Kingston Farmers Market season a bountiful one

Last chance this weekend to get homegrown goodies and fun.

KINGSTON — Farewell, breezy summer mornings spent browsing through handmade and homegrown items at Mike Wallace Memorial Park. Adieu, local guitar strummers and pint-sized dancers stomping barefoot in the grass.

Goodbye, Kingston Farmers Market for this year.

The last market of the season is scheduled Saturday Oct. 6 from 9 a.m. to 2 p.m. Market coordinators say the summer has been a good one. Like the produce and plant life its vendors sell, the market has flourished.

“It’s been really good. We’ve grown a whole lot,” said Clint Dudley, co-president of the market. Membership is up between 25 and 30 percent with nearly 100 members this year.

“Markets are growing nationwide as people become more knowledgeable about what goes into their food,” said Cindy Dudley, farmers market co-president.

The Kingston market in particular is growing as its reputation makes its way around the Olympic and Kitsap Peninsulas.

“The vendors seem pretty happy with how this year has gone,” Cindy said.

Shannon Thomas, who runs Domestic Goddess (a baked goods business), said it’s been a good year at the market and a good time.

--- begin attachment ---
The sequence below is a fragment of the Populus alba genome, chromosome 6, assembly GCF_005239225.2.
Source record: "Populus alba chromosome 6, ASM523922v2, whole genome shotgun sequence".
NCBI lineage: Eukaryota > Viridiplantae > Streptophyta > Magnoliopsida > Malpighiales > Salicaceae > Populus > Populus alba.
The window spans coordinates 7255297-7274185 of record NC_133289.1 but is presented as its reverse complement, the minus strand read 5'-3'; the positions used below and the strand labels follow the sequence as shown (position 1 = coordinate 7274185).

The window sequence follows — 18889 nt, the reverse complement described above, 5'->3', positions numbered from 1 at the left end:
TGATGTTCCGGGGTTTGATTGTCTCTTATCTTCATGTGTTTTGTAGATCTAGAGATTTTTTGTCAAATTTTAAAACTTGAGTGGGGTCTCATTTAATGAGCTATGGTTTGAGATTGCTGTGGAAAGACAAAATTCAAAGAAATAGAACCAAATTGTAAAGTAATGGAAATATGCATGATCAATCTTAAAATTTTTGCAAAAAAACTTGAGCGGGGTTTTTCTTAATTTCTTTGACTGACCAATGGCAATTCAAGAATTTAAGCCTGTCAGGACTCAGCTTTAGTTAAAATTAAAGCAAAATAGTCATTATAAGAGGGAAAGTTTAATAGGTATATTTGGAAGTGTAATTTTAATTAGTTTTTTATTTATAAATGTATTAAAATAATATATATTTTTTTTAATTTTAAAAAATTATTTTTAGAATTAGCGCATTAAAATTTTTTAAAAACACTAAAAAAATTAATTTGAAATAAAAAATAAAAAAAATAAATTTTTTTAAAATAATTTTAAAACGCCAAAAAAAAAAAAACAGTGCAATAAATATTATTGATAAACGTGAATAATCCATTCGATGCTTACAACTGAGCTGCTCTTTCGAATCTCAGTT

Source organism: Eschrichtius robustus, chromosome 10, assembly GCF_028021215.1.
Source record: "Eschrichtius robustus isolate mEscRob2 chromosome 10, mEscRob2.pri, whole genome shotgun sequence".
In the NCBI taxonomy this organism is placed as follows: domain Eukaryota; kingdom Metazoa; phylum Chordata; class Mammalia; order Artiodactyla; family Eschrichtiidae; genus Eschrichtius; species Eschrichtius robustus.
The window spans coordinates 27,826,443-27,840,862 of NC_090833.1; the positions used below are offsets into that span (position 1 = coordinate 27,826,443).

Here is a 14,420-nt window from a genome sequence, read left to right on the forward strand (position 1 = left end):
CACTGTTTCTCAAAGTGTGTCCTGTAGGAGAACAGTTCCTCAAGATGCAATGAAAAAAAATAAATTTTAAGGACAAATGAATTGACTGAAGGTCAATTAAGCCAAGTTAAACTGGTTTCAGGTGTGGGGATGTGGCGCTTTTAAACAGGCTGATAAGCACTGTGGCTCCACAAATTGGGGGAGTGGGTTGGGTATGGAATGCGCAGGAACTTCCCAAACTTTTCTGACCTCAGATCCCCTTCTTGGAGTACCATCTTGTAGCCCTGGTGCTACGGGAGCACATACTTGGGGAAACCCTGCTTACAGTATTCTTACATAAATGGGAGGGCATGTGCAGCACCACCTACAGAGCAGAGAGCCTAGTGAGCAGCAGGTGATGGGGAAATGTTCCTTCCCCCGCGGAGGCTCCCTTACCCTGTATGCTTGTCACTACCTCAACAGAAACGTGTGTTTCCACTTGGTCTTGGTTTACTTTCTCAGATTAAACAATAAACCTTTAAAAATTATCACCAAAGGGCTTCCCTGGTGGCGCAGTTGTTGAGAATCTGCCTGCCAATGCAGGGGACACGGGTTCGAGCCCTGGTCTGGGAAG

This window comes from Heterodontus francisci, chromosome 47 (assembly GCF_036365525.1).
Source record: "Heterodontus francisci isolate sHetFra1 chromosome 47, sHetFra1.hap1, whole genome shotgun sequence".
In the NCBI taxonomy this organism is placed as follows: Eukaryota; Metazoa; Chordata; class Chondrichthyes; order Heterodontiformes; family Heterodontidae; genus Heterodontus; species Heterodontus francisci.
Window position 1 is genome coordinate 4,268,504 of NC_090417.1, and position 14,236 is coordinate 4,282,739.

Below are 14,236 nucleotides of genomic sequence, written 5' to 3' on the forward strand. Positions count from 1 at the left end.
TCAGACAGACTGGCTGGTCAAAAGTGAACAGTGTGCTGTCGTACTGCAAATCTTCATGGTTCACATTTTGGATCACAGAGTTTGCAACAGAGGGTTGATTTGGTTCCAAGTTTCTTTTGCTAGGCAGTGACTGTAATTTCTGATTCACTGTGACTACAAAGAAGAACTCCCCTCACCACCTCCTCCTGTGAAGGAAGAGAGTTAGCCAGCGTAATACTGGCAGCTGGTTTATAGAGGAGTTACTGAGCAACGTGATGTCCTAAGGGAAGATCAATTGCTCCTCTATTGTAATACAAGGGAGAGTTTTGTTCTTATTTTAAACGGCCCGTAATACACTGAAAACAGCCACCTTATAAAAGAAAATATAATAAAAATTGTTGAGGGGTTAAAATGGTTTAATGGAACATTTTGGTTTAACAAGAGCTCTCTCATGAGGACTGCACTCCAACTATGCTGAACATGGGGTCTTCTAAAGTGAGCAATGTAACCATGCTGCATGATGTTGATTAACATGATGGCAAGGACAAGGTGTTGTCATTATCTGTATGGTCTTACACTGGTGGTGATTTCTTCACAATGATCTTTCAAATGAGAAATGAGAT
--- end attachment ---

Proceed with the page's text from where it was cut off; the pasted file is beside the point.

“It’s a family market,” she said. “The kids like it with the music and you get to know your customers.”

Just down the sidewalk a ways, Art and Terrie Barrows of the Bare Rose Emu Ranch sell products made from emu oil. This is their first year at the market and they said the experience has been good overall. Last weekend they spent two days at a market in Port Ludlow which compared to Kingston was no comparison. The same could be said for Chico Days in Central Kitsap.

“There were more toilets than vendors,” Terrie said.

She said the Kingston market has nice people and is very accessible for people.

Shoppers will have one last chance to enjoy the fruits of the season at the Farmers Market’s “Harvest Market” Nov. 17 at Kingston Junior High.

Corena Chamberlain who designs luminaries, stationaries and conducts creative workshops encourages the public to support local artists.

“We support huge corporations, why not support local artists who have much more unique gifts,” she said.

Although craft vendors seemed to have a good season, it started off a bit shaky for organic produce vendors said Marilyn Bode, who oversees the Life Forms Farms booth at the market.

“Once people were able to depend on vegetables being here, the vendors did well,” Bode said.

She called the Kingston market the best one available thanks to its ferry traffic bringing in customers and the music which entertains everyone.

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